5 Creative Ways Countries Tried to Up Their Birth Rates
In 2014, with Denmark's birthrate at a 27-year low, an ad campaign asked Danes to get to work. Spies Travel wants Danes to book a romantic city holiday and Do It For Denmark.
There are other ways to make people make more people. Here are five strategies other countries have employed:
1. Singapore: Lie Back and Think of Singapore.
Singapore is aggressively tackling their low birth rate problem—with the help of mints.
On August 9, 2012, the Singapore authorities partnered with mint-peddlers Mentos (“The Freshmaker”) to put together “National Night,” a campaign meant to encourage Singaporean couples to let their “patriotism explode” and help the nation increase its 0.78 children per woman birth rate. The resulting ad went viral. “Singapore's population, it needs some increasing/So forget waving flags, August 9th we be freaking … I'm a patriotic husband, you're my patriotic wife, let's do our civic duty and manufacture life,” the smooth-voiced, minty-breathed rapper suggests. “The birth rate ain’t goin’ spike itself!”
But that’s not all. Singapore is also tackling the problem where it lives or rather, where it doesn’t: The Urban Redevelopment Authority has placed a limit on the number of small one-bedroom flats that can be built in an effort to curb the singleton lifestyle and encourage people to shack up and make babies.
Singapore spends around $1.3 billion annually on trying to convince its citizens to get busy, including offering $15,000 parental packages for each child, tax incentives, and extended maternity leave
2. South Korea: Lights Out
South Korea’s birth rate has fallen to one of the lowest in the developed world, at 1.2 children per woman in 2010. That’s even lower than China, with its aggressive one child policy (it’s at 1.6). The low birth rate is in part the fault of a government program to promote smaller families in the 1970s and ‘80s, but more recently, financial woes are more to be blamed for the baby slowdown—South Koreans have one of the highest household debt burdens in Asia, at roughly 160 percent of income.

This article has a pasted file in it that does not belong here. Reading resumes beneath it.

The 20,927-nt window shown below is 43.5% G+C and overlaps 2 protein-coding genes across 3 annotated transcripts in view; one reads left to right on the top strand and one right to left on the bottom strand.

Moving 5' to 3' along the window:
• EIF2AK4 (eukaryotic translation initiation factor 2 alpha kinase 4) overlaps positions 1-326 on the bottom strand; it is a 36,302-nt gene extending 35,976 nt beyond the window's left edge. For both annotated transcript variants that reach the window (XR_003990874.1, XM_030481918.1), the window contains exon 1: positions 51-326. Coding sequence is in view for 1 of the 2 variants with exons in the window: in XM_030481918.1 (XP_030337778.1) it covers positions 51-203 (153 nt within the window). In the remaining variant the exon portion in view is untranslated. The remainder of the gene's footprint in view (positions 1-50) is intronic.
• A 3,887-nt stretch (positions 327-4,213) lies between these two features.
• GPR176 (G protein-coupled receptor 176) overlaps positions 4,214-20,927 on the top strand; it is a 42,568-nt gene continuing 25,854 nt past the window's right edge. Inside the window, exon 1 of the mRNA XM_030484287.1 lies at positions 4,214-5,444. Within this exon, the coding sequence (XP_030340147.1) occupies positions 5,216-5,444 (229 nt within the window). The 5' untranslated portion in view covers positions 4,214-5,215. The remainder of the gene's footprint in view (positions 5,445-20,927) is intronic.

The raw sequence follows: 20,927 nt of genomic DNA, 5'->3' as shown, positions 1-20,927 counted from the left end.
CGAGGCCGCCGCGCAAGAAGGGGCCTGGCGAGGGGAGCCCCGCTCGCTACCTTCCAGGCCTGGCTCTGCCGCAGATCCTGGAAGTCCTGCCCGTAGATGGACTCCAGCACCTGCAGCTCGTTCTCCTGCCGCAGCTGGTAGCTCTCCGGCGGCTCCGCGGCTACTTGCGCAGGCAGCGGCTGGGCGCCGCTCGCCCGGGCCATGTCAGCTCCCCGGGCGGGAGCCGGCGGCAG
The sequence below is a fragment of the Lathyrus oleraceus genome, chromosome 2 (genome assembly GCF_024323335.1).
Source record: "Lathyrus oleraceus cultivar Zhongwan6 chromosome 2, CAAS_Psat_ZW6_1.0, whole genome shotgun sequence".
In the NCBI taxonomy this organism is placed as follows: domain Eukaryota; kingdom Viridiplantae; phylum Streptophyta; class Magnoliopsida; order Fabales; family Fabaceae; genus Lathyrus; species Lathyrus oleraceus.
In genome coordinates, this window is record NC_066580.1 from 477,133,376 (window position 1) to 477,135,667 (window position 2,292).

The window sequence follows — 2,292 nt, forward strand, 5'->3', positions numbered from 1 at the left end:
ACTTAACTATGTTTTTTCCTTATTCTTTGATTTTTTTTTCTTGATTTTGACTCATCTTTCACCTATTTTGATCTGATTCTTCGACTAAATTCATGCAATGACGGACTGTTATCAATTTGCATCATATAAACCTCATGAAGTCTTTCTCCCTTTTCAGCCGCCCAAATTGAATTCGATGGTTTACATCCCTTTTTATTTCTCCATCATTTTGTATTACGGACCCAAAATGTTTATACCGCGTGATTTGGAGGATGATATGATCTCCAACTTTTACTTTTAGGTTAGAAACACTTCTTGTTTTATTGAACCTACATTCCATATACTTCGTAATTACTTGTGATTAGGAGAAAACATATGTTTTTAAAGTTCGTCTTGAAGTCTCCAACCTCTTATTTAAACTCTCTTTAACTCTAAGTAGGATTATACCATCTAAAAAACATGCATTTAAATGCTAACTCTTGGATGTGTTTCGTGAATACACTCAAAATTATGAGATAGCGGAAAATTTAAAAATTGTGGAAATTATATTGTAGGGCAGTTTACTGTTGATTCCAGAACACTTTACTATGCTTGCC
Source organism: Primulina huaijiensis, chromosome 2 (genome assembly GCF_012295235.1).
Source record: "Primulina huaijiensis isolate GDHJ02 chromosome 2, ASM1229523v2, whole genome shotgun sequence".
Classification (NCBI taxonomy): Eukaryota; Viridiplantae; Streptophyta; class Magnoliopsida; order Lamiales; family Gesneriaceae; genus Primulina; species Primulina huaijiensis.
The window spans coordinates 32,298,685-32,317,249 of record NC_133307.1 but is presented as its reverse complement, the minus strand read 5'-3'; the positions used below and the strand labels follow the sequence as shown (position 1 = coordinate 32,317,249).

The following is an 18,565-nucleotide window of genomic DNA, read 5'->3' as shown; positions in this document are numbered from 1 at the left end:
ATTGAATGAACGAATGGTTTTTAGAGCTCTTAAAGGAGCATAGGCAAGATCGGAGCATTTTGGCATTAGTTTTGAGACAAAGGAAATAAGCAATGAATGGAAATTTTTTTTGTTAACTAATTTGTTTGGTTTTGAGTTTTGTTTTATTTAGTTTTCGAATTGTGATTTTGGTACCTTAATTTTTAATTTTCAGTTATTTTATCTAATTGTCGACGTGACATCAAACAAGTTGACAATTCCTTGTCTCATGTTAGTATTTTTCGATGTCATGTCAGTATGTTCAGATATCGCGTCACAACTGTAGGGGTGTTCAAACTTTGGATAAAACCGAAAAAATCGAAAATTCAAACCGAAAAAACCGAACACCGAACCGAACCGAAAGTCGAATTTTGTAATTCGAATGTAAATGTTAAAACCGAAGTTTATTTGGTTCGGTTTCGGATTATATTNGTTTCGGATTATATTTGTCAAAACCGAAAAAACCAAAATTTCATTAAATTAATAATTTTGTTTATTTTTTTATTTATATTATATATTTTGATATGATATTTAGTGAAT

One of the biggest concerns that South Korean parents have is being able to pay for their children’s care and education, so the government is promising to halve tuition fees for state-run childcare and is actively trying to weaken the perception that a college degree is necessary for success.
That’s one way—but the South Korean government is also taking other, more creative measures. In addition to the cash gifts and incentives offered to staff who have more than one child, in 2010, the South Korean government decided to turn off the lights in its offices at 7pm on the third Wednesday of every month—called “Family Day”—to "help staff get dedicated to childbirth and upbringing." While the official in charge of the program acknowledged that going home early probably didn’t have a direct link to making more babies, every little bit helps.
3. Russia: Have a Baby, Win a Fridge!
Russia’s population has been shrinking since the 1990s, propelled by a low birth rate and high death rate (the high alcoholism rate may be a factor in that). So, in 2007, the government declared September 12 national Day of Conception, in the hopes that giving couples the day off from work to do their civic duty would result in a baby spike nine months later, on Russia’s national day, June 12. Women who gave birth on national day could win refrigerators, money, even cars.